Right on! The thievery in the state and Chicago is something special, and it's been going on for ... ever? It is utterly shocking how financially corrupt Chicago is.

 

I would not be surprised if they've been dipping into the pension funds. Go after the real abusers.

 

As far as $71K being a huge salary, it's not in Chicago. The cost of living is amongst the highest in the country.

 

Yes. Housing and taxes are high here if you want to live in a relatively safe area. Evanston, a relatively safe and nice area, has break-ins, armed robberies and a murder or two each year -- sometimes near the high school.

 

Chicago is also one of the most congested cities, so depending where you live and where you're travelling, commutes can be long. My husband only has to commute about 2.5 hours per day (walk to train station, train ride, then walk to work), and we live 17 miles from his work place. If he drove, it would take just as long since rush hours span about 3 hours mornings and evenings. He would also have to pay for parking downtown which is not cheap.

 

Go after the political corruption and the abuse.

 

While you're at it, go after the mega-rich CEOs stealing from their corporations.

 

Pay the teachers.

 

I'm all fired up, find me a rally! :D

Link to comment
Share on other sites

They always strike....... :glare: IL is broke..... I have no idea where they plan to squeeze anymore $$ out of.

 

 

We will see how long this one lasts.

 

Yup. I swear there was a strike almost every year growing up. I know elementary teachers are underpaid by far here, but our state is broke! 90 staff/teachers in our tiny area were laid off a couple years ago, even. I would be careful to hold onto my job in this economy and strike later when there is something to squeeze!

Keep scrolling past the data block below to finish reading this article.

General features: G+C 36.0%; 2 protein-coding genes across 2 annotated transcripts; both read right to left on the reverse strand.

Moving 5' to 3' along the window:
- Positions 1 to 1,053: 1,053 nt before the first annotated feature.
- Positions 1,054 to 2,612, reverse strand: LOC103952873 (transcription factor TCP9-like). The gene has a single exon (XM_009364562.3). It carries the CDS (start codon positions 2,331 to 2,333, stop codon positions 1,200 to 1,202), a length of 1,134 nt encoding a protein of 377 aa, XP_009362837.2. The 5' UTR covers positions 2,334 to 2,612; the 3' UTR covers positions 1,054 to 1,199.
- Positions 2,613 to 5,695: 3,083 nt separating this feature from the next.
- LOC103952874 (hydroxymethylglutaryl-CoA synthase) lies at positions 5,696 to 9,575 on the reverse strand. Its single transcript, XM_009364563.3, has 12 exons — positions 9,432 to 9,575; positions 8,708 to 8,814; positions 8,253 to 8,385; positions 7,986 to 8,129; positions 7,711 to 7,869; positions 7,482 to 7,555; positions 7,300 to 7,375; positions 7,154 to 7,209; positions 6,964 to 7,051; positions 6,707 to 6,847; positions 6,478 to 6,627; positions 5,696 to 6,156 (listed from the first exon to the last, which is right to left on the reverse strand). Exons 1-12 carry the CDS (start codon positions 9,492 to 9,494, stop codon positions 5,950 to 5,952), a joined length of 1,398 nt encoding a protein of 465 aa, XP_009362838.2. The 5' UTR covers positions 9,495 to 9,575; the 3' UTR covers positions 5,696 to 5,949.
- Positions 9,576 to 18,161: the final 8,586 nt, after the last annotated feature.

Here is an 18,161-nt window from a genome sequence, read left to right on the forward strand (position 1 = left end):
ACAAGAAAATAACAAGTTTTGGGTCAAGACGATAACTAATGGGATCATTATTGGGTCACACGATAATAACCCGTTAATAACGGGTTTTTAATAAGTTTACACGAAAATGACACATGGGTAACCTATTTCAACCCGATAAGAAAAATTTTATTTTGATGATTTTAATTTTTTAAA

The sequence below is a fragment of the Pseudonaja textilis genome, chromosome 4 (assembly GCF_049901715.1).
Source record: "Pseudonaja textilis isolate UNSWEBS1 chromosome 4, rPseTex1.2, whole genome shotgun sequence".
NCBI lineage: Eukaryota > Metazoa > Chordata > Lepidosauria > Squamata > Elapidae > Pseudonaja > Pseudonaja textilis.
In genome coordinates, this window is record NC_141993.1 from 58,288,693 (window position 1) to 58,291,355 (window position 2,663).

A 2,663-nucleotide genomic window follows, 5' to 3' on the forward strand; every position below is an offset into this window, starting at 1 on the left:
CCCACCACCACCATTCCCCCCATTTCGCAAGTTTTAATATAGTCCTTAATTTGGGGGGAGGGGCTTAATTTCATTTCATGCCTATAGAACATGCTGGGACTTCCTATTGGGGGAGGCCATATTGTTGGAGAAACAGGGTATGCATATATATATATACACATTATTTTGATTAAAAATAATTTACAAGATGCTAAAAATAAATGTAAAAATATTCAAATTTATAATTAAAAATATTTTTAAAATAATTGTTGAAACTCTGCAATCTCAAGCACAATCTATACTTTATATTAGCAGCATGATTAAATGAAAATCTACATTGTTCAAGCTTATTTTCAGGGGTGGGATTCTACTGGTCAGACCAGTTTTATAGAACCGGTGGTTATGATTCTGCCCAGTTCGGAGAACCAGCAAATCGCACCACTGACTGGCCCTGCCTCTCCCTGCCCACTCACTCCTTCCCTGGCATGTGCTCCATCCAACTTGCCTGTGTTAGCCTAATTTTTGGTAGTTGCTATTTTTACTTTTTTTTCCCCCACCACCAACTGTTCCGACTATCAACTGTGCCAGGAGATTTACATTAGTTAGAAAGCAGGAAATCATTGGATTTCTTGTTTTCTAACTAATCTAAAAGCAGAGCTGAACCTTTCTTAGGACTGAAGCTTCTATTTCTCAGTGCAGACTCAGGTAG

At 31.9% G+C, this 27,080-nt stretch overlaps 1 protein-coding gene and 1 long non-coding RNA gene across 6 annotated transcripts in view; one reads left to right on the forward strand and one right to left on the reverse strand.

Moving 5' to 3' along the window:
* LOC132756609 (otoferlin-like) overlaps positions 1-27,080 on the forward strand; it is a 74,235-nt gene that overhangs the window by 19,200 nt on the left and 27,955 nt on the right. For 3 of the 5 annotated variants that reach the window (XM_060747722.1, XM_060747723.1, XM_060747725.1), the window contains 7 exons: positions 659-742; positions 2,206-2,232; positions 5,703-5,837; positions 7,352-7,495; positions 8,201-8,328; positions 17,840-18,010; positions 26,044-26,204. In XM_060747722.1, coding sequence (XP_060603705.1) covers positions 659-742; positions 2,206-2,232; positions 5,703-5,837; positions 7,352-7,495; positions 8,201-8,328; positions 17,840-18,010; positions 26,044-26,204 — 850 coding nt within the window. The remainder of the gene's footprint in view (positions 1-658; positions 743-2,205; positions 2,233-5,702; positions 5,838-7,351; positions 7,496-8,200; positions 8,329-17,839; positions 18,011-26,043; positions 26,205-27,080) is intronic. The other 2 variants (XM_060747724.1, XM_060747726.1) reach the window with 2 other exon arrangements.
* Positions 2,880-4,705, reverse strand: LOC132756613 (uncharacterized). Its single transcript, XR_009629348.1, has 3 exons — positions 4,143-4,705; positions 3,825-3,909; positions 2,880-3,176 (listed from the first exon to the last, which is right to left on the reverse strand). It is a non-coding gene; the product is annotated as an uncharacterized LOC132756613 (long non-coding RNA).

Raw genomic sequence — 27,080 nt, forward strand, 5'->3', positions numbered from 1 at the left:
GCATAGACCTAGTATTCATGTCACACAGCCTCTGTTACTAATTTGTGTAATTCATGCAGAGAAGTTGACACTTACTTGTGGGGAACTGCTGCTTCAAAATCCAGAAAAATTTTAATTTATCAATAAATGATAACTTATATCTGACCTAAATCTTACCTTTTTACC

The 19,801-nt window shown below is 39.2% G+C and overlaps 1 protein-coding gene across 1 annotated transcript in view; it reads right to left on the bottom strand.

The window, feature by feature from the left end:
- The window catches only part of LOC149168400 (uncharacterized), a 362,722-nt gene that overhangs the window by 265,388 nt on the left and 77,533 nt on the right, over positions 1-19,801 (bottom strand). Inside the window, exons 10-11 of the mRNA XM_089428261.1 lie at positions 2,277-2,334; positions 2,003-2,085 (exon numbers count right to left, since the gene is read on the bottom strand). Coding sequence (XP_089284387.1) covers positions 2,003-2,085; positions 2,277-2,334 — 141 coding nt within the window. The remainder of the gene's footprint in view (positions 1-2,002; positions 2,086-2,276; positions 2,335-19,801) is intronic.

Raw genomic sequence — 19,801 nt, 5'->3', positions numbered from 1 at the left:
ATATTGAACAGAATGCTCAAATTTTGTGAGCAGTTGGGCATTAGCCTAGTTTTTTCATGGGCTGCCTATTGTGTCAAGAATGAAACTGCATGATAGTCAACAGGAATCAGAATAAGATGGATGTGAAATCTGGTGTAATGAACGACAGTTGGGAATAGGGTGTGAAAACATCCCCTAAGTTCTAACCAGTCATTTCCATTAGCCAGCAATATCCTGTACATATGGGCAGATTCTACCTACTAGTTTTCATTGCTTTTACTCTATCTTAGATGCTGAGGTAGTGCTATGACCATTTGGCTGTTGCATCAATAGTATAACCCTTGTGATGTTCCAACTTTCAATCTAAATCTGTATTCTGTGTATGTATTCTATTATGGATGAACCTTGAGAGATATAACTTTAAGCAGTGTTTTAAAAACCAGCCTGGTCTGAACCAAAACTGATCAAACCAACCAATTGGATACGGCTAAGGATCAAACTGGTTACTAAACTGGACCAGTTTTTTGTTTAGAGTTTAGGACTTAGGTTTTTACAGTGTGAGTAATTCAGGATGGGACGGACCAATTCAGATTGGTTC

High school teachers here make a HuGE salary out of proportion to our COL, IMHO. But then again, they do a hard job (well, some do!).

Edited by mommymilkies
Link to comment
Share on other sites

The tax payers pay the entire salary of everyone in the school district, so I don't think that is a valid argument.

 

In my district in CA, they took the top 3 years of salary and came up with an average, then retirement was 80% of that amount, provided you worked a min. of 30 years and were at least 62.5 years old.

 

I don't think this amount is unreasonable.

 

Dawn

 

They only pay about 10% in IL, and pension benefits are based on the highest salary ever earned. I think it's safe to say that the tax payer pays the majority of the pensions going out, not teachers.

 

Many pensions are above 50k per year!

Link to comment
Share on other sites

Join the conversation

You can post now and register later. If you have an account, sign in now to post with your account.

Guest
Reply to this topic...

×   Pasted as rich text.   Paste as plain text instead

  Only 75 emoji are allowed.

×   Your link has been automatically embedded.   Display as a link instead

×   Your previous content has been restored.   Clear editor

×   You cannot paste images directly. Upload or insert images from URL.

 Share


×
×
  • Create New...